Chemical modification of santonin into a diacetoxy acetal form confers the ability to induce differentiation of human promyelocytic leukemia cells via the down-regulation of NF-κB DNA binding activity

Hyun Kim Seung, Han Song Ju, Gil Choi Bo, Hyeoung Joon Kim, Sung Kim Tae

Research output: Contribution to journalArticlepeer-review

13 Citations (Scopus)

Abstract

Many sesquiterpene lactone compounds either induce or enhance the cell differentiation of human leukemia cells. However, we reported in a previous study that santonin, a eudesmanolide sesquiterpene lactone, exerts no effects on the differentiation of leukemia cells. In this report, to evaluate the possibility of chemically modifying santonin into its derivatives with differentiation inducing activity, we synthesized a series of santonin derivatives, and determined their effects on cellular differentiation in the human promyelocytic leukemia HL-60 cell system. A diacetoxy acetal derivative of santonin (DAAS) was found to induce significant HL-60 cell differentiation in a dose-dependent manner, whereas santonin in its original form did not. The HL-60 cells were differentiated into a granulocytic lineage when exposed to DAAS. In addition, the observed induction in cell differentiation closely correlated with the levels of NF-κB DNA binding activity inhibited by DAAS. Both Western blot analyses and kinase inhibitor studies determined that protein kinase C, ERK, and phosphatidylinositol 3-kinase were upstream components of the DAAS-mediated inhibition of NF-κB binding activity in HL-60 leukemia cells. The results of this study indicate that santonin can, indeed, be chemically modified into a derivative with differentiation inducing abilities, and suggest that DAAS might prove useful in the treatment of neoplastic diseases.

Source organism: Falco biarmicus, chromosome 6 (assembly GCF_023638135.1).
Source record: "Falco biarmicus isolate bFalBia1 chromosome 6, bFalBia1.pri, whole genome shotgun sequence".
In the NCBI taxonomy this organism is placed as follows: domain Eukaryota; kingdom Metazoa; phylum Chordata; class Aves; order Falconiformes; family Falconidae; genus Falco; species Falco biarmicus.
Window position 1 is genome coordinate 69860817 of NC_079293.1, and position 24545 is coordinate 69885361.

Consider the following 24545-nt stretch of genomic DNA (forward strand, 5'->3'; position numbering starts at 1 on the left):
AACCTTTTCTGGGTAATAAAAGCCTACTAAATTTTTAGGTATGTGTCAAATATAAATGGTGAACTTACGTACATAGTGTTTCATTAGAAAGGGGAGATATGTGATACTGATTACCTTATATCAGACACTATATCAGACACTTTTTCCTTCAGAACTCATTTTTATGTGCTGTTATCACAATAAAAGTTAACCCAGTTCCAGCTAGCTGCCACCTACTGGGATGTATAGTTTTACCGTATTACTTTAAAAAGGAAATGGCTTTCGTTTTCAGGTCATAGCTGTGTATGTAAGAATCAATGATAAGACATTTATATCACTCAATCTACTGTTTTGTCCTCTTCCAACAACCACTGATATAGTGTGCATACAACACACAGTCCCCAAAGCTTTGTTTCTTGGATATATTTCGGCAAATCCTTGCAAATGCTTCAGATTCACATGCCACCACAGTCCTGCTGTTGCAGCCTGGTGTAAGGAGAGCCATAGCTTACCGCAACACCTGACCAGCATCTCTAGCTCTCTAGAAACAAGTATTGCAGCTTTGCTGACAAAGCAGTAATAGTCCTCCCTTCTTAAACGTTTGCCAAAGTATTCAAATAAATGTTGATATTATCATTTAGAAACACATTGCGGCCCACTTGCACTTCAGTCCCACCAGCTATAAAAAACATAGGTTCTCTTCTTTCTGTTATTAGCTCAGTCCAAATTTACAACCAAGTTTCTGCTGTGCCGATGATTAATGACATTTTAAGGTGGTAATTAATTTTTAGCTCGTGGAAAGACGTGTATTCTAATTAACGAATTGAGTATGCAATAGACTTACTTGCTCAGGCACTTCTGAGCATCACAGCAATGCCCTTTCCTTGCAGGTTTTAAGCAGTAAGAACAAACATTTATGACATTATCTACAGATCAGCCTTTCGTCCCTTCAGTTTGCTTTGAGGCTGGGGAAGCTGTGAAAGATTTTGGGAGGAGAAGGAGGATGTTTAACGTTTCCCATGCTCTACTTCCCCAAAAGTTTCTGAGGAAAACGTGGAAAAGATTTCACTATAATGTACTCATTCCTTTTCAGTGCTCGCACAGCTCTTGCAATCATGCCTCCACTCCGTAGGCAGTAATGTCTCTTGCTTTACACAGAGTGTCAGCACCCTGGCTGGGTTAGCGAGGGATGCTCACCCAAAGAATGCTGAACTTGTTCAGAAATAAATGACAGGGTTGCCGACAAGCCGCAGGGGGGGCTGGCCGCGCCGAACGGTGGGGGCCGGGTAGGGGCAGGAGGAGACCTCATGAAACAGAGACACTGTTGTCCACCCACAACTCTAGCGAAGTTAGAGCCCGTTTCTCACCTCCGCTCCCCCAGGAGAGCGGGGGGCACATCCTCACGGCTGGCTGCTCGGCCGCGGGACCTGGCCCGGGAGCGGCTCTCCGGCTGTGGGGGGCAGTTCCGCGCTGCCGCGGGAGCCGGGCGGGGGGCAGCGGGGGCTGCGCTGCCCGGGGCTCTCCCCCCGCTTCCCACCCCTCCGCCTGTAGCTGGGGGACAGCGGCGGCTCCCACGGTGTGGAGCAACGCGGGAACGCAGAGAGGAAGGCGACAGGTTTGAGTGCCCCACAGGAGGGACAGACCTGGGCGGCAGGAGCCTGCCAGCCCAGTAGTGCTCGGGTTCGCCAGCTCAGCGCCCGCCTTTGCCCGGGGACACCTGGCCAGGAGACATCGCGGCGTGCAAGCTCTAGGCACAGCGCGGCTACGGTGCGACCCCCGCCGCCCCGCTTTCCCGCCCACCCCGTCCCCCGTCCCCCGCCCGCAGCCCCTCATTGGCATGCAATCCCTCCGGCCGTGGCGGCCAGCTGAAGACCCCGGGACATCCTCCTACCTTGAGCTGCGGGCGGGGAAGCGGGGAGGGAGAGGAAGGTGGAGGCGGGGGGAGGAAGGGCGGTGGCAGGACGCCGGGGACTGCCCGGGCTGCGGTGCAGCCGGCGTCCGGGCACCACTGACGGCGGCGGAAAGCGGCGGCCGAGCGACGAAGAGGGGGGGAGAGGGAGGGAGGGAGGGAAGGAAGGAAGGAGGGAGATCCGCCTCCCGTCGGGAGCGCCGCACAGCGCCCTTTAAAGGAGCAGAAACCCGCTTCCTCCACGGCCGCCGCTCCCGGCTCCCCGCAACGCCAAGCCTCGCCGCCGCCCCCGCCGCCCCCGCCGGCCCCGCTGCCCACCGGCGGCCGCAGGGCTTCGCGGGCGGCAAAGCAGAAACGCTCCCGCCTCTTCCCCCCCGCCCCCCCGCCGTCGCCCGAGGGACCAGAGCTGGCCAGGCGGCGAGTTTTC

Original languageEnglish
Pages (from-to)13117-13125
Number of pages9
JournalJournal of Biological Chemistry
Volume281
Issue number19
DOIs
Publication statusPublished - 2006 May 12

ASJC Scopus subject areas

  • Biochemistry
  • Molecular Biology
  • Cell Biology

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